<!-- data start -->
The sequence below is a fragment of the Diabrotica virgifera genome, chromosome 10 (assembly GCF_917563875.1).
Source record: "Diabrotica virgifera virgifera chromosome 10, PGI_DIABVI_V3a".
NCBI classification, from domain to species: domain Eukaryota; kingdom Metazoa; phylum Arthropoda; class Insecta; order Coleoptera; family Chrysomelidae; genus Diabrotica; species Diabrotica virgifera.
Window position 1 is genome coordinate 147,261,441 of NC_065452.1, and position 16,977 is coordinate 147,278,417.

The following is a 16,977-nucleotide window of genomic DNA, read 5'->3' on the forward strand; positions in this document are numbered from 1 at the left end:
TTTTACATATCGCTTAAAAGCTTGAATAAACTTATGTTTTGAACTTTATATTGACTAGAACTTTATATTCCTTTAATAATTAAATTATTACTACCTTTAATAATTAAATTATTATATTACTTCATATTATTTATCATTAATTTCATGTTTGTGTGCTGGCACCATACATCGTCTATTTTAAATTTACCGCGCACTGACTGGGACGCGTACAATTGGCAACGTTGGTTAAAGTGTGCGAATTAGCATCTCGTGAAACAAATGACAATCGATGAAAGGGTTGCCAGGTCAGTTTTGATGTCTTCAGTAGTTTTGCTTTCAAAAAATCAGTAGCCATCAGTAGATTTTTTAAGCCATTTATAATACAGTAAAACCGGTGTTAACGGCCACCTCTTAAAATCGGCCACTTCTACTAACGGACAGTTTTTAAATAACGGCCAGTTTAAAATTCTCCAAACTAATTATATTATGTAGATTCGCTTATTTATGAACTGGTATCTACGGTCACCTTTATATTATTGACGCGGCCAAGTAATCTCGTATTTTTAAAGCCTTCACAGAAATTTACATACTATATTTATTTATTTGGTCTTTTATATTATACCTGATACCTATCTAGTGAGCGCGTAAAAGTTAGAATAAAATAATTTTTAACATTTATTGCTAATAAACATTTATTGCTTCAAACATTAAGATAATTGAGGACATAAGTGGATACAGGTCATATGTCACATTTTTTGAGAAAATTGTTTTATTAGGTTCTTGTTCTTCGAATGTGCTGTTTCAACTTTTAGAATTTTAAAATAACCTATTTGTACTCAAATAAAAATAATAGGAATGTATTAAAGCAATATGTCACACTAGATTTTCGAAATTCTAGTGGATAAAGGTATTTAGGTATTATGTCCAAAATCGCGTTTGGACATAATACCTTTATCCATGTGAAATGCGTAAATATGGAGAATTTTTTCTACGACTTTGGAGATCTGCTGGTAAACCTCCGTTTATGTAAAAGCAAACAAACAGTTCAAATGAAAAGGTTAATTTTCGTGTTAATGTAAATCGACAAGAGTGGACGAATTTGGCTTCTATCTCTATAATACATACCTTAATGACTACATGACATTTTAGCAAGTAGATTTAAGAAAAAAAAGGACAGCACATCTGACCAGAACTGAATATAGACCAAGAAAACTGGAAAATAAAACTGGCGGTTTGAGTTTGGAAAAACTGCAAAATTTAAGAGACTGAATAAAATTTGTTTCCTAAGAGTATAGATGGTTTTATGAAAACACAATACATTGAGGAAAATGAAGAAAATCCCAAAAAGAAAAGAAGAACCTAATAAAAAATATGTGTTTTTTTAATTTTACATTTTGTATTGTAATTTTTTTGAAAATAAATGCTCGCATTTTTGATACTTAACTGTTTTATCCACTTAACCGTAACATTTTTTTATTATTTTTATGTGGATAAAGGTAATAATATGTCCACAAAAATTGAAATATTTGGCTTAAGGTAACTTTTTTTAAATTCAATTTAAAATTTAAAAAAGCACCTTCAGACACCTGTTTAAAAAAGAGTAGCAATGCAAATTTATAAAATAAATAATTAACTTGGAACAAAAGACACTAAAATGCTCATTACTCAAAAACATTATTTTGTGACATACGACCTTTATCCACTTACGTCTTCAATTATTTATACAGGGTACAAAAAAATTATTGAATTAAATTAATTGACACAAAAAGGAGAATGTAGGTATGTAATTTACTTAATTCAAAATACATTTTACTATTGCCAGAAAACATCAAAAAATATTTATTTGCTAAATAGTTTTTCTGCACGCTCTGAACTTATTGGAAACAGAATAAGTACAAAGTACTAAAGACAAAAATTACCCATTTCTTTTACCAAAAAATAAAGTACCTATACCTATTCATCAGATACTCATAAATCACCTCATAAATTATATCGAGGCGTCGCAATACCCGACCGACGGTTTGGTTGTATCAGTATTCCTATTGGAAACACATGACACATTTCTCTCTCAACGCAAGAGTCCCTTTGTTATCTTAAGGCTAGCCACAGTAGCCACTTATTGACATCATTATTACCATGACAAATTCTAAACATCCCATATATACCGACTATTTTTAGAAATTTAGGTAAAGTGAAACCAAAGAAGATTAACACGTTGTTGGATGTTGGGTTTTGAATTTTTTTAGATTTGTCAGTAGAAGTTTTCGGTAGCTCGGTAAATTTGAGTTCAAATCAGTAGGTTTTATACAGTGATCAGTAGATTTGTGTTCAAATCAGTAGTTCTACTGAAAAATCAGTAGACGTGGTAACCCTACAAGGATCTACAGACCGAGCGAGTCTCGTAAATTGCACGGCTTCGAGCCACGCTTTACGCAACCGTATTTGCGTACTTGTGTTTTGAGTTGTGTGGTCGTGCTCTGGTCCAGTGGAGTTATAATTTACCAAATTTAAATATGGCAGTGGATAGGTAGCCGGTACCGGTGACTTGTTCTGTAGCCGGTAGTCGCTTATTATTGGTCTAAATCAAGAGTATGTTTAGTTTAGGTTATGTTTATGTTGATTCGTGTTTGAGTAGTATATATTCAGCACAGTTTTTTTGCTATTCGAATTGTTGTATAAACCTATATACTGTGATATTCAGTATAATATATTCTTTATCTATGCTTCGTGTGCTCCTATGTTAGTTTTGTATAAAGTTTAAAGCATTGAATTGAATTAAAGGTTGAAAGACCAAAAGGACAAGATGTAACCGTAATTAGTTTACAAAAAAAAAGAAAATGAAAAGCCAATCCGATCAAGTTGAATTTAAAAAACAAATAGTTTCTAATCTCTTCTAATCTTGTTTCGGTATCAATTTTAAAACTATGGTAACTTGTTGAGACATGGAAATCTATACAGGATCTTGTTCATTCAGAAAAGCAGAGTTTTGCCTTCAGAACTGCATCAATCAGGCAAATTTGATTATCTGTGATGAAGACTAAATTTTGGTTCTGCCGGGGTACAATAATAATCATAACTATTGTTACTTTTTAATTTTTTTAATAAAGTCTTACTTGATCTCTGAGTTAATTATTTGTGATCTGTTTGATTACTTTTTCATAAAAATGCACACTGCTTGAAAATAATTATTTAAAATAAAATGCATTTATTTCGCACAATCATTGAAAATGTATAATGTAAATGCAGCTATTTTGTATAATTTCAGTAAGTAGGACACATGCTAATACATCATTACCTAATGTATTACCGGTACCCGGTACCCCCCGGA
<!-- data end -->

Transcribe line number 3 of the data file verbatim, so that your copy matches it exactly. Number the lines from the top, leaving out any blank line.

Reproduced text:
NCBI classification, from domain to species: domain Eukaryota; kingdom Metazoa; phylum Arthropoda; class Insecta; order Coleoptera; family Chrysomelidae; genus Diabrotica; species Diabrotica virgifera.